• Anna Posted July 24, 2020 6:16 pm

      I found this on google when I searched for substitutes. Candelilla Wax– from the leaves of the candelilla shrub native to the southwest, candelilla wax has the same lubricating properties as beeswax but is harder and much less pliable

    • Michelle Everest Posted September 24, 2020 1:15 pm

      The woman below you commented
      found this on google when I searched for substitutes. Candelilla Wax– from the leaves of the candelilla shrub native to the southwest, candelilla wax has the same lubricating properties as beeswax but is harder and much less pliable

  • Debra Scofield Posted July 24, 2020 3:35 pm

    How large of a jar will I need for a simple recipe?

    • The Lost Herbs Posted July 28, 2020 1:05 pm

      Hi Debra,

      Thank you so much for your comment.
      The jar should have an average size.

      God bless!

  • Pat N Posted July 24, 2020 4:23 pm

    “leave a space of about 10 minutes.” Did you mean 1 inch? or something smaller?

    • The Lost Herbs Posted July 28, 2020 1:12 pm

      Hi Pat,

      Thank you so much for your comment.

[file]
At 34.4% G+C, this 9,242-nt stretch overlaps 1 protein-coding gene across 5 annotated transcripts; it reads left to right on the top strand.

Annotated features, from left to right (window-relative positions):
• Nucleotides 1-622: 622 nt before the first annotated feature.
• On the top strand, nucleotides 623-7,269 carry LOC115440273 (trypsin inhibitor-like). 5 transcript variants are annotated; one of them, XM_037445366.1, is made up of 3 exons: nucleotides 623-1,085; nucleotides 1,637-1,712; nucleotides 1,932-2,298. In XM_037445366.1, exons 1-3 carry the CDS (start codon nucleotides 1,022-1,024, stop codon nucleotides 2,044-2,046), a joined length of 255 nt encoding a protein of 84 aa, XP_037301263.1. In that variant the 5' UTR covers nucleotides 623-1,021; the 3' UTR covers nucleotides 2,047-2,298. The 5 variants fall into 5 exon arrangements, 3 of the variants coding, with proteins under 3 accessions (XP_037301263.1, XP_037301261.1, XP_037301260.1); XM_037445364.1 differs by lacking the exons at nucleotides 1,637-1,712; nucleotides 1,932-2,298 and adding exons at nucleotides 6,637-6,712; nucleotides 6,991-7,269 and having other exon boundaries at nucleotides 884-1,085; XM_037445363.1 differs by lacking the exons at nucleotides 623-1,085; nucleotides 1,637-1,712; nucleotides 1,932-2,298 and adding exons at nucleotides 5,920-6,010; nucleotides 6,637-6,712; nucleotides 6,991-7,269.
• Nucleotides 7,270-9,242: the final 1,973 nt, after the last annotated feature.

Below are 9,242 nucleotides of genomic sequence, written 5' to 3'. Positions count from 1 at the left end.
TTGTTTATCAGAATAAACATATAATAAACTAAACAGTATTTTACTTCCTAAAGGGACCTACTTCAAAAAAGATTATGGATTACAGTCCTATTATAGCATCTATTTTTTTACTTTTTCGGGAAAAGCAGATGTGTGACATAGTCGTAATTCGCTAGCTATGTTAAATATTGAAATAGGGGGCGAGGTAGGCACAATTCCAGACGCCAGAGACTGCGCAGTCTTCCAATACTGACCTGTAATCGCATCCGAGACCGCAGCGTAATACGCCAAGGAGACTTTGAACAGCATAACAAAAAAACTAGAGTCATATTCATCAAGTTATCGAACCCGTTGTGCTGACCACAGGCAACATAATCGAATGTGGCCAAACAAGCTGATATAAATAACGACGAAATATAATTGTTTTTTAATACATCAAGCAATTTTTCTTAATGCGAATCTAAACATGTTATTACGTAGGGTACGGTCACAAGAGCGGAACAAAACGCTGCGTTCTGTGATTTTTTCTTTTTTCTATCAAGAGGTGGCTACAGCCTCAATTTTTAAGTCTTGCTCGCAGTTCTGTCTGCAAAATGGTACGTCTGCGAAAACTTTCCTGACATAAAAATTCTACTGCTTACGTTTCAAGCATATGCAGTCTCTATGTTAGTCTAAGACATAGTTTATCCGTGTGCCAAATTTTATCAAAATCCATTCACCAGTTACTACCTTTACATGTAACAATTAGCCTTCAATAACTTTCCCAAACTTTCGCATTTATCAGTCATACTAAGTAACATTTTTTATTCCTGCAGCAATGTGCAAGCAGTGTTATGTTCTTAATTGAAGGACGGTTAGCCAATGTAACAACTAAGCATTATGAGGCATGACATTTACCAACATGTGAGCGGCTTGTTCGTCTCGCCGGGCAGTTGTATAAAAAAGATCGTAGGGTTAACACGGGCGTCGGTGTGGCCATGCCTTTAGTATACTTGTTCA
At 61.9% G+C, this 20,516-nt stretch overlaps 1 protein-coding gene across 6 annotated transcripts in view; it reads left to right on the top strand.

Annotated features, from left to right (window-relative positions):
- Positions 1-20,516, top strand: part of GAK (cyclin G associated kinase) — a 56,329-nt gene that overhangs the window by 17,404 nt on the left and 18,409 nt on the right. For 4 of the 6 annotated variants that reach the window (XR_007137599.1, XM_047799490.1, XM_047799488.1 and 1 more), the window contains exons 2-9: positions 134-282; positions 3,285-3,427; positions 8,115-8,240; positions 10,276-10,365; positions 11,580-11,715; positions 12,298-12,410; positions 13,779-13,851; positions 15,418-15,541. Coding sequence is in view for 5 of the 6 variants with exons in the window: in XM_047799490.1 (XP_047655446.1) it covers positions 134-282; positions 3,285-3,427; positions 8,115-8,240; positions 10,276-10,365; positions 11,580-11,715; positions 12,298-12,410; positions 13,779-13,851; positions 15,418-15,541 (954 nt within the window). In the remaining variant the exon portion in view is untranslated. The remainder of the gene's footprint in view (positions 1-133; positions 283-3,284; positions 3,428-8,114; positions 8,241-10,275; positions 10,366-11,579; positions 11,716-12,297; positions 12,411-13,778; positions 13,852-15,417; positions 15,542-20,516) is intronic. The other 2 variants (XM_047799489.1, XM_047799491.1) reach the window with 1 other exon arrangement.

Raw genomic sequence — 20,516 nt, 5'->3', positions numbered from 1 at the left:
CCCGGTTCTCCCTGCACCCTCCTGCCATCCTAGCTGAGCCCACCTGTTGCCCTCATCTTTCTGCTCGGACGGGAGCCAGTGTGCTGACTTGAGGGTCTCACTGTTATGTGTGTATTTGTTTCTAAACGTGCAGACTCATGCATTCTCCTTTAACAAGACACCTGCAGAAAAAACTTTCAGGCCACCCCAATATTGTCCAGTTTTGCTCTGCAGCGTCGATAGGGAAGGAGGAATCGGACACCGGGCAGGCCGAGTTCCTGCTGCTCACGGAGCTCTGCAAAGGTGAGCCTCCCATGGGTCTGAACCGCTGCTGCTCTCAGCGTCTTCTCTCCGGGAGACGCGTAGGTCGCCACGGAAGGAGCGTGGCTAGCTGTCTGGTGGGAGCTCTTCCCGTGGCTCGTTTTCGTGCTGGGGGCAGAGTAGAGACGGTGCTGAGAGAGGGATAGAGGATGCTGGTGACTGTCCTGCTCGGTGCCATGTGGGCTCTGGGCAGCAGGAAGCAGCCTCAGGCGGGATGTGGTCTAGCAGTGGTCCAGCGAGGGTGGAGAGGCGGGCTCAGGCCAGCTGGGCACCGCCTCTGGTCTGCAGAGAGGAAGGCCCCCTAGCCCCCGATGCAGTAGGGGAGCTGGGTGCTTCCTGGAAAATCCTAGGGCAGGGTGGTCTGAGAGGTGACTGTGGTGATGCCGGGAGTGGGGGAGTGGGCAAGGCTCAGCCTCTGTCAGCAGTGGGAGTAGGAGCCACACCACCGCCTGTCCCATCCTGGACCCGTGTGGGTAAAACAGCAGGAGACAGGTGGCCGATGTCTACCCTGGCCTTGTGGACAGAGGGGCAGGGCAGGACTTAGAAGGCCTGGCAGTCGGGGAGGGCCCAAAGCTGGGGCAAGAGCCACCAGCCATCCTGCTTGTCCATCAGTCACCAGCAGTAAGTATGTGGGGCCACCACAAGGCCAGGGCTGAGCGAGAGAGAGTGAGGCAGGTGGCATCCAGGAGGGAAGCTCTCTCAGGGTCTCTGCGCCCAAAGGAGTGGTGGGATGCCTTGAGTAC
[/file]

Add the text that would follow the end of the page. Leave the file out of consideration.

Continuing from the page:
“You can put it inside the freezer and leave it for about 10 minutes.” . We meant that you should let it cool for 10 minutes in the freezer.

      God bless!

  • Pat N Posted July 24, 2020 4:25 pm

    “A pint-sized Mason jar set dipped into a pan of shallow water (about 11/2 to 2 inches).” Are you implying that the jar set in the water is the same as a double-boiler? I’d be a bit worried that the jar, sitting directly above the heat, would cause the wax, etc., to burn. Plus, it’s harder to mix inside a jar, when you’re adding the other ingredients!

    • Roni G Posted July 31, 2020 1:27 pm

      I am also looking for the answer. And what is the purpose of the Mason jar?

      • Roni F Posted August 5, 2020 9:54 am

        Pat N. I contacted a friend and she informed me that when making tinctures, salves, etc you should not use metal pans unless they are stainless steel: glass is recommended. Using the pint jar, as you would use the top of double boiler, make the salve then add the remaining ingredients. Hope this helps.

  • Marilyn Posted July 24, 2020 5:14 pm